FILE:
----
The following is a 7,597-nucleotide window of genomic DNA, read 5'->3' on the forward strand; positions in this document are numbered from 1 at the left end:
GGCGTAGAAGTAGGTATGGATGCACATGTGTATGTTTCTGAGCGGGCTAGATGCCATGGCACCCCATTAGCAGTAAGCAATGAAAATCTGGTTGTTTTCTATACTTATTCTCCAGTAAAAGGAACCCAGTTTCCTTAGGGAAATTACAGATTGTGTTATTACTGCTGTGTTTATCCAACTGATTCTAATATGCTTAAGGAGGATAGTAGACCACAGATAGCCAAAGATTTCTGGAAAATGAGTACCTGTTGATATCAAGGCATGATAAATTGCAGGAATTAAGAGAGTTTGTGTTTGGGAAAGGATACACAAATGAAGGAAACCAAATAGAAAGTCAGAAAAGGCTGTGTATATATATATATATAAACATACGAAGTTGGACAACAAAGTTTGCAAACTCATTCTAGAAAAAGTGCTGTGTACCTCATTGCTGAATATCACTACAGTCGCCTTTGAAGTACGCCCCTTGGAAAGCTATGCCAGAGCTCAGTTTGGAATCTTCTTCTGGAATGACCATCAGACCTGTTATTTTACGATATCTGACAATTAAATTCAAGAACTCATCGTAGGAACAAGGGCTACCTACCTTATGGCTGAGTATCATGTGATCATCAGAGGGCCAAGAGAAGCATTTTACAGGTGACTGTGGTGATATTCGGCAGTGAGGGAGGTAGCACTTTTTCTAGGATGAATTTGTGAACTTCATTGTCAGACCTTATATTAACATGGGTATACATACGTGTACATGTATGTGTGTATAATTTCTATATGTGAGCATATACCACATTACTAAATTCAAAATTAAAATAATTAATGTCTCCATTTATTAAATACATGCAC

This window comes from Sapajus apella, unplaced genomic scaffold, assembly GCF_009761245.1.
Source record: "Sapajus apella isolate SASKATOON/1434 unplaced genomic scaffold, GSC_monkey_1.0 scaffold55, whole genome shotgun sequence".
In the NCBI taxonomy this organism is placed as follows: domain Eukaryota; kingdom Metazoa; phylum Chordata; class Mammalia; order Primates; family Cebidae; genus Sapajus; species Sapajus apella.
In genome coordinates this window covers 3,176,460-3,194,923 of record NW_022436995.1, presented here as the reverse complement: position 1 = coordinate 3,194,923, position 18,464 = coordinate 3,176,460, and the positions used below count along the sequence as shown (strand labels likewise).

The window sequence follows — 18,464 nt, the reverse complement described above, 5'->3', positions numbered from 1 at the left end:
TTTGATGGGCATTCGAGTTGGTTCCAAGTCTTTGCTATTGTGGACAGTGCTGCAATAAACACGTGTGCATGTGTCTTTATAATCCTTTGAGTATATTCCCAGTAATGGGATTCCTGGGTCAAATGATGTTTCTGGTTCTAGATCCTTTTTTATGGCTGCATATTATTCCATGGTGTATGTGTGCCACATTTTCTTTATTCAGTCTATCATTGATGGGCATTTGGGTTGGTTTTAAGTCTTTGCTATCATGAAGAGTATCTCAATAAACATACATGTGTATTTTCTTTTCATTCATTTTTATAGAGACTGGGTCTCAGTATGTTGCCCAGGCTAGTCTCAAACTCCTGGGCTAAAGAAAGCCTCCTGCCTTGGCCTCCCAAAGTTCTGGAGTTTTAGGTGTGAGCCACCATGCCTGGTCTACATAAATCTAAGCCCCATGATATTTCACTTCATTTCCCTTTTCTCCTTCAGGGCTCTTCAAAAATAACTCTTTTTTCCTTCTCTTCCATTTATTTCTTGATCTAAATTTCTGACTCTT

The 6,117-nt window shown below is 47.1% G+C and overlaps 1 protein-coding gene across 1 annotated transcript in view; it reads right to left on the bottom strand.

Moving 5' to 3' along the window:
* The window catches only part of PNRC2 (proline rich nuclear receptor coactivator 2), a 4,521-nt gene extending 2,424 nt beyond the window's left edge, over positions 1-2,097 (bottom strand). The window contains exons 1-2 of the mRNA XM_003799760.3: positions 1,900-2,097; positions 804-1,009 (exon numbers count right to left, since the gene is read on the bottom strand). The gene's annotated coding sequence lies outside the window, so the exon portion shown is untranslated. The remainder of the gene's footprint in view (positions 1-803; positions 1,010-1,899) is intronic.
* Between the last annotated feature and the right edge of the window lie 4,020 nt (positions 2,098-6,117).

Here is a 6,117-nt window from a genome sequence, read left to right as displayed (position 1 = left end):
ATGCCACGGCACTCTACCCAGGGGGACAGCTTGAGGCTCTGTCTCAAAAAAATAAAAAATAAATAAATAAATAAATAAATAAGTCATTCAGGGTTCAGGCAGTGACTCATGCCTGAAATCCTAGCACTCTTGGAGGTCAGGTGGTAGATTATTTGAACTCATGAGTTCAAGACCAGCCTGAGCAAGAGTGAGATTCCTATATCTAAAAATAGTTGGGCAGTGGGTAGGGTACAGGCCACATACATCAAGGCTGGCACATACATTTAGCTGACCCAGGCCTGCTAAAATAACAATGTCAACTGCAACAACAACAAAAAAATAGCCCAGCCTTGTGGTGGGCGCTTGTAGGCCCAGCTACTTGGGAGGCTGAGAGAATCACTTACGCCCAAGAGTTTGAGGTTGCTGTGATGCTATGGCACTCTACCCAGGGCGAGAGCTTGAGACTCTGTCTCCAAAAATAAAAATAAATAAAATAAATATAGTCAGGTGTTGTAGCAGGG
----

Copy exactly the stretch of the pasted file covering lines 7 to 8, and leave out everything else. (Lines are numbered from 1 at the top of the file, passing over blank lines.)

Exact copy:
The window sequence follows — 18,464 nt, the reverse complement described above, 5'->3', positions numbered from 1 at the left end:
TTTGATGGGCATTCGAGTTGGTTCCAAGTCTTTGCTATTGTGGACAGTGCTGCAATAAACACGTGTGCATGTGTCTTTATAATCCTTTGAGTATATTCCCAGTAATGGGATTCCTGGGTCAAATGATGTTTCTGGTTCTAGATCCTTTTTTATGGCTGCATATTATTCCATGGTGTATGTGTGCCACATTTTCTTTATTCAGTCTATCATTGATGGGCATTTGGGTTGGTTTTAAGTCTTTGCTATCATGAAGAGTATCTCAATAAACATACATGTGTATTTTCTTTTCATTCATTTTTATAGAGACTGGGTCTCAGTATGTTGCCCAGGCTAGTCTCAAACTCCTGGGCTAAAGAAAGCCTCCTGCCTTGGCCTCCCAAAGTTCTGGAGTTTTAGGTGTGAGCCACCATGCCTGGTCTACATAAATCTAAGCCCCATGATATTTCACTTCATTTCCCTTTTCTCCTTCAGGGCTCTTCAAAAATAACTCTTTTTTCCTTCTCTTCCATTTATTTCTTGATCTAAATTTCTGACTCTT